'Rockin Pneumonia and the Boogie-Woogie Flu' Without the Earache?
Rock n roll is as subtle as a sledgehammer (great song by Peter Gabriel, of course). Its music thats meant to be played LOUD. REALLY, REALLY LOUD. And its been that way since Bill Haley and the Comets Rocked Around the Clock. In fact, thats the problem too many of us are rocking around the clock and the result is, were losing our hearing.
A study in the UK conducted by the Royal National Institute for the Deaf (RNID) states that over four million of us between the ages of 16 and 24 risk early-onset hearing loss because we spend too much time blasting too many decibels into our ears through MP3 players. RNIDs chief exec, Dr. John Low, put it this way: If young people dont heed our warnings about safer listening, they could end up facing premature hearing damage. If you regularly plug in, it is only too easy to [turn] up noise doses that could damage your hearing forever.
"I Know, Its Only Rock n Roll, But I Like It.
Loss of hearing is gradual and cumulative in most cases. Yes, severe trauma can produce immediate loss of hearing, but for most of us, going deaf is a lifelong process. And when youre 17-years-old and plugged into Radiohead on your iPod, you aint thinking about being able to hear your grand-daughters first giggle.
The whole point of rock is to make it loud. Play it loud. Otherwise, whats the point? Oh, and rap, with its thumping bass line, is thumping your ear drums, too. So whats a music lover to do?
Apples Ear Protection Patent. Is It Real?
You think Apples legal department might be worried about a slew of lawsuits down the road from people who experienced hearing loss as they ODd on their iPods? It wouldnt surprise anyone.
But the techno-world is abuzz with news that Apple has filed a top secret patent for a sound modulation system that protects the hearing of iPod users whether they want to be protected or not! Even our volume levels are being controlled. That is so anti-rock n roll.
First, this top secret patent application is all over the web. So much for techno-security. If Apple files an ear protection patent, theres going to be a media leak somewhere along the way so, with all the web coverage and converging sources, we can assume that Apple has, indeed, filed a patent for technology that protects the hearing of iPod and iPhone users. Steve Jobs aint no fool.
How Does It Work?
Like an electronic babysitter for the sensitive, inner workings of your ears. Theres a lot of natures equipment in those ears the ear drum, the anvil, hammer and stirrup (the three smallest bones in the body, btw), theres the cochlea that snail-shaped organ thats filled with fluid and tiny, hair-like structures that convert sound waves into electrical impulses that are sent to the brain and processed for use.
So, yeah, theres a lot of delicate equipment inside your ear equipment that can (and will) lead to hearing loss when you overload the system with sound. The typical MP3 player churns out 120 decibels (dB is a measurement of sound volume) and pumps those dBs right down the ol sound chute your ear canal. A 120dB sound level is the equivalent of having a 747 fly 10 feet over your head. We are talking LOUD.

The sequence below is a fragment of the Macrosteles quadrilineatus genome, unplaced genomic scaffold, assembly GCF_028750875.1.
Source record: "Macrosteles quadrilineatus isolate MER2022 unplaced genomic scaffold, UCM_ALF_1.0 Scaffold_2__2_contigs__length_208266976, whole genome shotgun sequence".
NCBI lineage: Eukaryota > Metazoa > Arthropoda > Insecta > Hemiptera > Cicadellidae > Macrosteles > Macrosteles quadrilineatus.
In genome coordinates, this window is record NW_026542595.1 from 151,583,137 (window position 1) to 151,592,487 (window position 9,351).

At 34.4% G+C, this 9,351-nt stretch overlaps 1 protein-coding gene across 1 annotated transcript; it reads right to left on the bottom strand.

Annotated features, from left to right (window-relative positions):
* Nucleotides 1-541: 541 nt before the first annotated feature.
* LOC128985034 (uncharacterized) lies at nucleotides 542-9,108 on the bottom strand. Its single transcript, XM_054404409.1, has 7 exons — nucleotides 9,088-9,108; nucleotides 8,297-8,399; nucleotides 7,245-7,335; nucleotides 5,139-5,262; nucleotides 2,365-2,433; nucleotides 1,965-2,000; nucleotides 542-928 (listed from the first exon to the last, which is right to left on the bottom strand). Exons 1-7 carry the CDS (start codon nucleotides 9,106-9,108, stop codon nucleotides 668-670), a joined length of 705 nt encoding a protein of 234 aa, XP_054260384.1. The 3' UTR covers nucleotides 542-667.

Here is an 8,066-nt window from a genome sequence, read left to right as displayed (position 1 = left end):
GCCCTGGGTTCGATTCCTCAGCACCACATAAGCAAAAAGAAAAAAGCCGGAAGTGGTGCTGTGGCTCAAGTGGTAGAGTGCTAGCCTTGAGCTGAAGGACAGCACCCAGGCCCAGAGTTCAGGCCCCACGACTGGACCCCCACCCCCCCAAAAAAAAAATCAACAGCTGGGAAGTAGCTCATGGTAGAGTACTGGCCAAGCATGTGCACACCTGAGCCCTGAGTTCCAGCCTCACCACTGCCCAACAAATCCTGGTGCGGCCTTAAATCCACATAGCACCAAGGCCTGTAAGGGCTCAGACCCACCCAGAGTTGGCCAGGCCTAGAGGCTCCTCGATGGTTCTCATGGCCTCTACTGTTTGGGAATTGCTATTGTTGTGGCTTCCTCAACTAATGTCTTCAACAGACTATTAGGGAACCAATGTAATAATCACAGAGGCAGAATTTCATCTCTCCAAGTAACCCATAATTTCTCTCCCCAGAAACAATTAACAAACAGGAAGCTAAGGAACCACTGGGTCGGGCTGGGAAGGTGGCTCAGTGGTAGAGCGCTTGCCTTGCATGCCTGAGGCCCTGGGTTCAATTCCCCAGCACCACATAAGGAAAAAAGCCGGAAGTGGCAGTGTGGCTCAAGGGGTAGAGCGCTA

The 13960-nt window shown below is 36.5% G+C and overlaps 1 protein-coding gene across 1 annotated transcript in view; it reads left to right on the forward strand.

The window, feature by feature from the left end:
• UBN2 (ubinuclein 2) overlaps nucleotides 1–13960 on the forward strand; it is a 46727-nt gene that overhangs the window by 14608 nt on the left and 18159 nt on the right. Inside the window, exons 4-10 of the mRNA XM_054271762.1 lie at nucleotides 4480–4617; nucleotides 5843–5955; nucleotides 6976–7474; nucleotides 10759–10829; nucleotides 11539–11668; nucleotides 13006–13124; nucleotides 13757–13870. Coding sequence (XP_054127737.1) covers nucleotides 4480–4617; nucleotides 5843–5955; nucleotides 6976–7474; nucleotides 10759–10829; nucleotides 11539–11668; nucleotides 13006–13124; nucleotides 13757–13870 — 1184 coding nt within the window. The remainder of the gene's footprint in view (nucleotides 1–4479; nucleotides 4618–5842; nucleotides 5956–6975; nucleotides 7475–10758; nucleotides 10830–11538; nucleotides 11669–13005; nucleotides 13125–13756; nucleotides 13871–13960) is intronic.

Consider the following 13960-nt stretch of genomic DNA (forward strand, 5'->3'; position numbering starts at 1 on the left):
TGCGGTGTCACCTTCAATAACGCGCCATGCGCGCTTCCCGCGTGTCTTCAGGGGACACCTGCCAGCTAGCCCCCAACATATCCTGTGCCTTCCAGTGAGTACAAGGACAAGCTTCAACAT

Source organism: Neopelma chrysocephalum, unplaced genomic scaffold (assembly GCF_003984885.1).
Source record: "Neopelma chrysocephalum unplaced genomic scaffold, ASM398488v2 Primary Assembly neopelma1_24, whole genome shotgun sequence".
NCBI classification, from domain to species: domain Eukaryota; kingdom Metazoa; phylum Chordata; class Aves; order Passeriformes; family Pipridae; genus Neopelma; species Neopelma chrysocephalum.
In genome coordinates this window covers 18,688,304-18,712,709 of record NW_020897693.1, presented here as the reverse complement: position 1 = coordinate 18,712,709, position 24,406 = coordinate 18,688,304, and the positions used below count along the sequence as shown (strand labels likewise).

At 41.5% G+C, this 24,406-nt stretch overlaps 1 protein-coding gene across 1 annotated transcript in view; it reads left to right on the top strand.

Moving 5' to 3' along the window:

The Apple iPod, under test conditions, puts out slightly less sound at 100dBs but thats still enough sound to do damage. So, the minds behind the iPod decided maybe they should do something to protect the users of their sound-generating products. Hey, these things dont come with warning labels!
So heres the deal: hearing loss takes time. The longer your ears are exposed to loud noise the more damage is done. And the louder that noise, the less time it takes to experience permanent hearing loss. So, according to the technological underground, Apple has submitted a patent that automatically measures the sound volume and the amount of time the user has been listening at that loud volume and turns down the sound automatically right in the middle of the drum solo, dude!
According to insiders, the technology gradually lowers sound volume to safe levels to give the inner ear time to recover. Its all handled for you so, if youre an iPod aficionado, you wont have to make any adjustments to maintain healthy hearing.
Yeah, But What About My Right To Listen As Loud As I Want?
Ahh, the right to go deaf. Yes, of course.
Look, there are plenty of laws to protect dumb people from doing stupid things. Its the law that you have to buckle up for safety when you get behind the wheel, and though its still legal to smoke tobacco until your lungs look like briquettes, the number of places you can light up is dwindling.
The technology, according to industry insiders, is subtle. The sound levels are lowered gradually so the listener isnt startled by a sudden drop in V. Units will also have timing mechanisms that will increase or decrease the volume based on the listeners exposure time to 100 dB sound pressure levels. Those little ear buds can move a lot of sound.
You have the right to hit yourself on the head with a hammer but its probably not a right youd like to exercise too often. You also have the right to blow out your ears if you want to. If hearing health isnt a concern (it should be) have a blast literally.
But remember that hearing loss is gradual and cumulative. You wont notice it right away. It wont happen all of a sudden. But one day, youll notice it. Youll wake up and you wont hear the birds you used to hear outside the window, or you wont hear the furnace kick on. Little things. But little things mean a lot.
Its Your Choice
If youre in the 16-24 listening demographic youre not thinking about hearing loss. You hear fine so no problem, right. But, if youre 45-years old and have trouble hearing what the district manager is saying at a company picnic, you might want to think back to your head-banging days and ask yourself if it was worth it.
As a product of the 60s, looking back, I can tell you that it isnt.